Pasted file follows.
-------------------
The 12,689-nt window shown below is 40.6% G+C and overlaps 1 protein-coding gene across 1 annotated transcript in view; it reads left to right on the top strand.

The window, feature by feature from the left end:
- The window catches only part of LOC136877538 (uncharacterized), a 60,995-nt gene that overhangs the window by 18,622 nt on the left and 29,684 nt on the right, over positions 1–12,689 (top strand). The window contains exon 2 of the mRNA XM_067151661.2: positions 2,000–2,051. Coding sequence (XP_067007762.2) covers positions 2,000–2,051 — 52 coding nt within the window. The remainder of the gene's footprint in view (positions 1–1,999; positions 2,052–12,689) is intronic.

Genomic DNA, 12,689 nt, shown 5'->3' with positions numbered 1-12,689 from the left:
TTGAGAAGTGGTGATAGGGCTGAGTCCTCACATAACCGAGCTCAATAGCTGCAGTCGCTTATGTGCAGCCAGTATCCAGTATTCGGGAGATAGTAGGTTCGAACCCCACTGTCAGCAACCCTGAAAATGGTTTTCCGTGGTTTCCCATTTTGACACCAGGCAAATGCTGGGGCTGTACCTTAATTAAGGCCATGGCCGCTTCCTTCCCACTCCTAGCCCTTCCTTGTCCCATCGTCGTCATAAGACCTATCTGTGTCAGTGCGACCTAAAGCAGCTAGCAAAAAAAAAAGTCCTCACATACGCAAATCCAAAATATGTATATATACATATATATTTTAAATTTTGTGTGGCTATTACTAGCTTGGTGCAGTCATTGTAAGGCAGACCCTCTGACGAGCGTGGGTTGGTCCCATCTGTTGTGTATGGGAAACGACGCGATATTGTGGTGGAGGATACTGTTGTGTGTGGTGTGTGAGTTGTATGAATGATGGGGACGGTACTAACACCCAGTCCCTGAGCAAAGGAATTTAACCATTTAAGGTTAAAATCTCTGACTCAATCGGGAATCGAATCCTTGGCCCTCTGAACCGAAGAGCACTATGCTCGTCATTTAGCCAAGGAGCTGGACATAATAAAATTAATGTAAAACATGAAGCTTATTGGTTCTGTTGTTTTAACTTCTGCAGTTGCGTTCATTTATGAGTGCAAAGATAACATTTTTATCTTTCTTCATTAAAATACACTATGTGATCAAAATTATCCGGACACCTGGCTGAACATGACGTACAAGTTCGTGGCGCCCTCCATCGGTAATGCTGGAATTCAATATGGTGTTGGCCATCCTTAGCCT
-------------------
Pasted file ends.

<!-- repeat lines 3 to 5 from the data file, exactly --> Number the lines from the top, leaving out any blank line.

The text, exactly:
- The window catches only part of LOC136877538 (uncharacterized), a 60,995-nt gene that overhangs the window by 18,622 nt on the left and 29,684 nt on the right, over positions 1–12,689 (top strand). The window contains exon 2 of the mRNA XM_067151661.2: positions 2,000–2,051. Coding sequence (XP_067007762.2) covers positions 2,000–2,051 — 52 coding nt within the window. The remainder of the gene's footprint in view (positions 1–1,999; positions 2,052–12,689) is intronic.

Genomic DNA, 12,689 nt, shown 5'->3' with positions numbered 1-12,689 from the left:
TTGAGAAGTGGTGATAGGGCTGAGTCCTCACATAACCGAGCTCAATAGCTGCAGTCGCTTATGTGCAGCCAGTATCCAGTATTCGGGAGATAGTAGGTTCGAACCCCACTGTCAGCAACCCTGAAAATGGTTTTCCGTGGTTTCCCATTTTGACACCAGGCAAATGCTGGGGCTGTACCTTAATTAAGGCCATGGCCGCTTCCTTCCCACTCCTAGCCCTTCCTTGTCCCATCGTCGTCATAAGACCTATCTGTGTCAGTGCGACCTAAAGCAGCTAGCAAAAAAAAAAGTCCTCACATACGCAAATCCAAAATATGTATATATACATATATATTTTAAATTTTGTGTGGCTATTACTAGCTTGGTGCAGTCATTGTAAGGCAGACCCTCTGACGAGCGTGGGTTGGTCCCATCTGTTGTGTATGGGAAACGACGCGATATTGTGGTGGAGGATACTGTTGTGTGTGGTGTGTGAGTTGTATGAATGATGGGGACGGTACTAACACCCAGTCCCTGAGCAAAGGAATTTAACCATTTAAGGTTAAAATCTCTGACTCAATCGGGAATCGAATCCTTGGCCCTCTGAACCGAAGAGCACTATGCTCGTCATTTAGCCAAGGAGCTGGACATAATAAAATTAATGTAAAACATGAAGCTTATTGGTTCTGTTGTTTTAACTTCTGCAGTTGCGTTCATTTATGAGTGCAAAGATAACATTTTTATCTTTCTTCATTAAAATACACTATGTGATCAAAATTATCCGGACACCTGGCTGAACATGACGTACAAGTTCGTGGCGCCCTCCATCGGTAATGCTGGAATTCAATATGGTGTTGGCCATCCTTAGCCT